Soon we’ll see the same thing being done, but it will be four times more effective. Roofs will never get too hot again. Anyone with a large roof is going to see a sharp decrease in their energy bills.

3. Low-E Windows Taking Over

It’s a mystery why these aren’t already extremely popular, but things are starting to change. Read low-E window replacement reviews and you’ll see everyone loves them because they’re extremely effective.

They’ll keep heat outside in summer or inside in winter. People don’t even have to buy new windows to enjoy the technology. All they’ll need is a low-E film to place over their current ones.

4. Magnets Will Cool Fridges

Refrigerators haven’t changed much in a very long time. They’re still using a vapor compression process that wastes energy while harming the environment. It won’t be long until they’ll be cooled using magnets instead.

The magnetocaloric effect is going to revolutionize cold food storage. The fluid these fridges are going to use will be water-based, which means the environment can rest easy and energy bills will drop.

5. Improving Our Current LEDs

Everyone who spent a lot of money on energy must have been very happy when LEDs became mainstream. Incandescent light bulbs belong in museums today because the new tech cut costs by up to 85 percent.

That doesn’t mean someone isn’t always trying to improve on an already great invention. The amount of lumens LEDs produce per watt isn’t great, but we’ve already found a way to increase it by 25 percent.

Maybe Homes Will Look Different Too

Do you think we’ll come up with new styles of homes that will take off? Surely it’s not out of the question. Everything inside homes seems to be changing for the better with each passing year. It’s going to continue doing so thanks to amazing inventors.

ShutterStock – Stock photo ID: 613912244

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Economy

IEMA Urge Government’s Industrial Strategy Skills Overhaul To Adopt A “Long View Approach”

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IEMA, in response to the launch of the Government’s Industrial Strategy Green Paper, have welcomed the focus on technical skills and education to boost “competence and capability” of tomorrow’s workforce.

Policy experts at the world’s leading professional association of Environment and Sustainability professionals has today welcomed Prime Minister Teresa May’s confirmation that an overhaul of technical education and skills will form a central part of the Plan for Britain – but warns the strategy must be one for the long term.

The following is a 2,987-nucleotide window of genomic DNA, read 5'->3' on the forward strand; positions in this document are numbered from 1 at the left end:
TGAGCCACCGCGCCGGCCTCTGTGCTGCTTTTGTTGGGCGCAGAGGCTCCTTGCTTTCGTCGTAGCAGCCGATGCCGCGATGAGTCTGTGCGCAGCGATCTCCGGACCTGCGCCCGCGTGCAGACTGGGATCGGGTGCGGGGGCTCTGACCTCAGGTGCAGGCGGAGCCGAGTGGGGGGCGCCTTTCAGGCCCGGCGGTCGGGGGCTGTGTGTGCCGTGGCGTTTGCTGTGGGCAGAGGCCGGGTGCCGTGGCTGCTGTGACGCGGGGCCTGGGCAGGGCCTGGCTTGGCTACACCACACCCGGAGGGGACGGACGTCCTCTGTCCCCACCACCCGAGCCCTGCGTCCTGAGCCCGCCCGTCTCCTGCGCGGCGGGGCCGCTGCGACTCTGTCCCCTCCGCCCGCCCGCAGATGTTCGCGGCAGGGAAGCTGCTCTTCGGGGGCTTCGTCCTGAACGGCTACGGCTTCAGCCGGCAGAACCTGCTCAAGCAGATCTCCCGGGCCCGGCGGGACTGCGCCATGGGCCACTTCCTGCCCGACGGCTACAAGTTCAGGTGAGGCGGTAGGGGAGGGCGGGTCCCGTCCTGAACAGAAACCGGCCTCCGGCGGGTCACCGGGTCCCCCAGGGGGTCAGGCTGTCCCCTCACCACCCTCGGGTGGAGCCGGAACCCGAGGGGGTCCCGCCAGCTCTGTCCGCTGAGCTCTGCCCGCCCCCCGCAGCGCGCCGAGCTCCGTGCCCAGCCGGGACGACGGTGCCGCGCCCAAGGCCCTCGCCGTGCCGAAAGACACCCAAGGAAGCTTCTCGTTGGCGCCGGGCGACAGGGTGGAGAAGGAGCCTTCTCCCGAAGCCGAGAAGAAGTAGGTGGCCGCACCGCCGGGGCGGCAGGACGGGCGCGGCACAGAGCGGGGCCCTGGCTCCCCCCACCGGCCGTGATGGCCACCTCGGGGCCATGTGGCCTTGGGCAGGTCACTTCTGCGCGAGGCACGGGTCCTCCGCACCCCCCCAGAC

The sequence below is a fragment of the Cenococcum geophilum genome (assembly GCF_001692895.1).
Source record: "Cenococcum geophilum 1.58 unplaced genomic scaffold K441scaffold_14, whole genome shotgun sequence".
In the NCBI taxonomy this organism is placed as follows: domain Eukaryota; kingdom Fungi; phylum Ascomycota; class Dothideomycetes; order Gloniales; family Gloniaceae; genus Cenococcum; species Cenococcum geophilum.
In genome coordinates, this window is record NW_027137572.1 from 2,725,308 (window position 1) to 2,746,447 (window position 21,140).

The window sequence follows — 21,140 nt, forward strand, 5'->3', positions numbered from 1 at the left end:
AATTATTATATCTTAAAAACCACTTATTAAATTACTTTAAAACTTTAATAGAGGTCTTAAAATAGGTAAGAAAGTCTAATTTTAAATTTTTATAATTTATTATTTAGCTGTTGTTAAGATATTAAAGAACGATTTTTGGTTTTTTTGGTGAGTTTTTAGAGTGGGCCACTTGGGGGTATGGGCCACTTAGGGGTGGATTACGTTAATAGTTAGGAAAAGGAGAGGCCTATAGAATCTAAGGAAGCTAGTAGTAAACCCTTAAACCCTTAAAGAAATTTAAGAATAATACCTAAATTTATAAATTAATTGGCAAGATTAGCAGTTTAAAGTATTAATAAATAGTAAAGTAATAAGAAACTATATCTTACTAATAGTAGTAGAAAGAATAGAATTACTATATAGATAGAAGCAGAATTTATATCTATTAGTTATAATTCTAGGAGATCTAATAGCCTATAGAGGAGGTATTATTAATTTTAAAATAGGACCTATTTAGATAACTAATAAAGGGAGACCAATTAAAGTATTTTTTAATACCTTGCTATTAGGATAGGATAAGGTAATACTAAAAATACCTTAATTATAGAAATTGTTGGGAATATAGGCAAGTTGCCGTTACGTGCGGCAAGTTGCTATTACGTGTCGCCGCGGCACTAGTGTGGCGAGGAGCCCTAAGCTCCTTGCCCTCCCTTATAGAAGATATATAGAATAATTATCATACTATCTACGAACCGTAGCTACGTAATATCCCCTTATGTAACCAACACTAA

Martin Baxter, Chief Policy Advisor at IEMA said this morning that the approach and predicted investment in building a stronger technical skills portfolio to boost the UK’s productivity and economic resilience is positive, and presents an opportunity to drive the UK’s skills profile and commitment to sustainability outside of the EU.

Commenting on the launch of the Government’s Industrial Strategy Green Paper, Baxter said today:

“Government must use the Industrial Strategy as an opportunity to accelerate the UK’s transition to a low-carbon, resource efficient economy – one that is flexible and agile and which gives a progressive outlook for the UK’s future outside the EU.

We welcome the focus on skills and education, as it is vital that tomorrow’s workforce has the competence and capability to innovate and compete globally in high-value manufacturing and leading technology.

There is a real opportunity with the Industrial Strategy, and forthcoming 25 year Environment Plan and Carbon Emissions Reduction Plan, to set long-term economic and environmental outcomes which set the conditions to unlock investment, enhance natural capital and provide employment and export opportunities for UK business.

We will ensure that the Environment and Sustainability profession makes a positive contribution in responding to the Green Paper.”